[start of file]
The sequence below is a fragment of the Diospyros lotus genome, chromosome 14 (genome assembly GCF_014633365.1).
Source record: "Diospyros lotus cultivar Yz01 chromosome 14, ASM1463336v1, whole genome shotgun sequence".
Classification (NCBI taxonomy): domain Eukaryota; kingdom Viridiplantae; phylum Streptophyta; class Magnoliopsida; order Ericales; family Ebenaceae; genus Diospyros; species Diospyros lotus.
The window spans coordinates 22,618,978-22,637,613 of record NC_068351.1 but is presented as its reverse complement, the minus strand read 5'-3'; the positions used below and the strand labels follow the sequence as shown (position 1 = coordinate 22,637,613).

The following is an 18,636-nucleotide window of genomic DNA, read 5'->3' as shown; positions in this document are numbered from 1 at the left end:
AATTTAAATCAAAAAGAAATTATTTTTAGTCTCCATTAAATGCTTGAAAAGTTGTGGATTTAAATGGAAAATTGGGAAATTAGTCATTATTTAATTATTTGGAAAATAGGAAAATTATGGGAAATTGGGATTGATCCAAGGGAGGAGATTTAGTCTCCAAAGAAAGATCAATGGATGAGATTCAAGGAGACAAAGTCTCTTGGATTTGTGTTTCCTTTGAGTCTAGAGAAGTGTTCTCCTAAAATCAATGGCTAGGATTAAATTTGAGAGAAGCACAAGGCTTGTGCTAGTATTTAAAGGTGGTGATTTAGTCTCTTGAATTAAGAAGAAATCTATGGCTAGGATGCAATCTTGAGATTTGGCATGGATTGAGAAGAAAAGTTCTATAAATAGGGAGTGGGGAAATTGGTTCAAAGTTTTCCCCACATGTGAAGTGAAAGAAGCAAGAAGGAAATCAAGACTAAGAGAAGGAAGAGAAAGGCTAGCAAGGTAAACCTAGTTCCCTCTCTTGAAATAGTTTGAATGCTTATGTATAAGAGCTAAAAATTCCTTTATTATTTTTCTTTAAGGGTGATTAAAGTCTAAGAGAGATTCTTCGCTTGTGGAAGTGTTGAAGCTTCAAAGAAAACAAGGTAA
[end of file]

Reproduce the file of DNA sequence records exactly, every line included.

The sequence below is a fragment of the Diospyros lotus genome, chromosome 14 (genome assembly GCF_014633365.1).
Source record: "Diospyros lotus cultivar Yz01 chromosome 14, ASM1463336v1, whole genome shotgun sequence".
Classification (NCBI taxonomy): domain Eukaryota; kingdom Viridiplantae; phylum Streptophyta; class Magnoliopsida; order Ericales; family Ebenaceae; genus Diospyros; species Diospyros lotus.
The window spans coordinates 22,618,978-22,637,613 of record NC_068351.1 but is presented as its reverse complement, the minus strand read 5'-3'; the positions used below and the strand labels follow the sequence as shown (position 1 = coordinate 22,637,613).

The following is an 18,636-nucleotide window of genomic DNA, read 5'->3' as shown; positions in this document are numbered from 1 at the left end:
AATTTAAATCAAAAAGAAATTATTTTTAGTCTCCATTAAATGCTTGAAAAGTTGTGGATTTAAATGGAAAATTGGGAAATTAGTCATTATTTAATTATTTGGAAAATAGGAAAATTATGGGAAATTGGGATTGATCCAAGGGAGGAGATTTAGTCTCCAAAGAAAGATCAATGGATGAGATTCAAGGAGACAAAGTCTCTTGGATTTGTGTTTCCTTTGAGTCTAGAGAAGTGTTCTCCTAAAATCAATGGCTAGGATTAAATTTGAGAGAAGCACAAGGCTTGTGCTAGTATTTAAAGGTGGTGATTTAGTCTCTTGAATTAAGAAGAAATCTATGGCTAGGATGCAATCTTGAGATTTGGCATGGATTGAGAAGAAAAGTTCTATAAATAGGGAGTGGGGAAATTGGTTCAAAGTTTTCCCCACATGTGAAGTGAAAGAAGCAAGAAGGAAATCAAGACTAAGAGAAGGAAGAGAAAGGCTAGCAAGGTAAACCTAGTTCCCTCTCTTGAAATAGTTTGAATGCTTATGTATAAGAGCTAAAAATTCCTTTATTATTTTTCTTTAAGGGTGATTAAAGTCTAAGAGAGATTCTTCGCTTGTGGAAGTGTTGAAGCTTCAAAGAAAACAAGGTAA